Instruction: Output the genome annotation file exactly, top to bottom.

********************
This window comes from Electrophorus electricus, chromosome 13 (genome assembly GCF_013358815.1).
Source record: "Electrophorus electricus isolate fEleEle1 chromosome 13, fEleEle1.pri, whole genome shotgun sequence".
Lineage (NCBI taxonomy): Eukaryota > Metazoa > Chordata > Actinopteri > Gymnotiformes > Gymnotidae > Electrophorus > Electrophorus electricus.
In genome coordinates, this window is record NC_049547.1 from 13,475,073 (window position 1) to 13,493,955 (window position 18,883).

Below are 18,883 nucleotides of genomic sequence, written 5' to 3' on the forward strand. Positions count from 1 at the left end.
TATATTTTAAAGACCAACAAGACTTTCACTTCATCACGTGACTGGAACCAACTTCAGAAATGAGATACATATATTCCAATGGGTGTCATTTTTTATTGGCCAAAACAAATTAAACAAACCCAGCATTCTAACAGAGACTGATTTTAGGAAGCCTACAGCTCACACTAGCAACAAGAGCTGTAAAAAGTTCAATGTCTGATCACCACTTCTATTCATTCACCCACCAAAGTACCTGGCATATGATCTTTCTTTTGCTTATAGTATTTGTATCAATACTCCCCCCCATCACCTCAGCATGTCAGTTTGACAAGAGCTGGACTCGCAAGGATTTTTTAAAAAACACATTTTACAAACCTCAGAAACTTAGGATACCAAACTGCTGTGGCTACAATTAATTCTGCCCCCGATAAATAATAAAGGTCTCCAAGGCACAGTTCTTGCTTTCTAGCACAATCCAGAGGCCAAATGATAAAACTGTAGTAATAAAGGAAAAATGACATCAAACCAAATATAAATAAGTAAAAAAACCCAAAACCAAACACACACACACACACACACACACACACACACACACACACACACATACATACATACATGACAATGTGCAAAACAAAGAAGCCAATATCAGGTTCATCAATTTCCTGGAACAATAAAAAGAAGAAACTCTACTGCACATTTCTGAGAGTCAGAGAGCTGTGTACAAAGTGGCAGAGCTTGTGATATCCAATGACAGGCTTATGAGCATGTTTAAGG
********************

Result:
This window comes from Electrophorus electricus, chromosome 13 (genome assembly GCF_013358815.1).
Source record: "Electrophorus electricus isolate fEleEle1 chromosome 13, fEleEle1.pri, whole genome shotgun sequence".
Lineage (NCBI taxonomy): Eukaryota > Metazoa > Chordata > Actinopteri > Gymnotiformes > Gymnotidae > Electrophorus > Electrophorus electricus.
In genome coordinates, this window is record NC_049547.1 from 13,475,073 (window position 1) to 13,493,955 (window position 18,883).

Below are 18,883 nucleotides of genomic sequence, written 5' to 3' on the forward strand. Positions count from 1 at the left end.
TATATTTTAAAGACCAACAAGACTTTCACTTCATCACGTGACTGGAACCAACTTCAGAAATGAGATACATATATTCCAATGGGTGTCATTTTTTATTGGCCAAAACAAATTAAACAAACCCAGCATTCTAACAGAGACTGATTTTAGGAAGCCTACAGCTCACACTAGCAACAAGAGCTGTAAAAAGTTCAATGTCTGATCACCACTTCTATTCATTCACCCACCAAAGTACCTGGCATATGATCTTTCTTTTGCTTATAGTATTTGTATCAATACTCCCCCCCATCACCTCAGCATGTCAGTTTGACAAGAGCTGGACTCGCAAGGATTTTTTAAAAAACACATTTTACAAACCTCAGAAACTTAGGATACCAAACTGCTGTGGCTACAATTAATTCTGCCCCCGATAAATAATAAAGGTCTCCAAGGCACAGTTCTTGCTTTCTAGCACAATCCAGAGGCCAAATGATAAAACTGTAGTAATAAAGGAAAAATGACATCAAACCAAATATAAATAAGTAAAAAAACCCAAAACCAAACACACACACACACACACACACACACACACACACACACACACACATACATACATACATGACAATGTGCAAAACAAAGAAGCCAATATCAGGTTCATCAATTTCCTGGAACAATAAAAAGAAGAAACTCTACTGCACATTTCTGAGAGTCAGAGAGCTGTGTACAAAGTGGCAGAGCTTGTGATATCCAATGACAGGCTTATGAGCATGTTTAAGG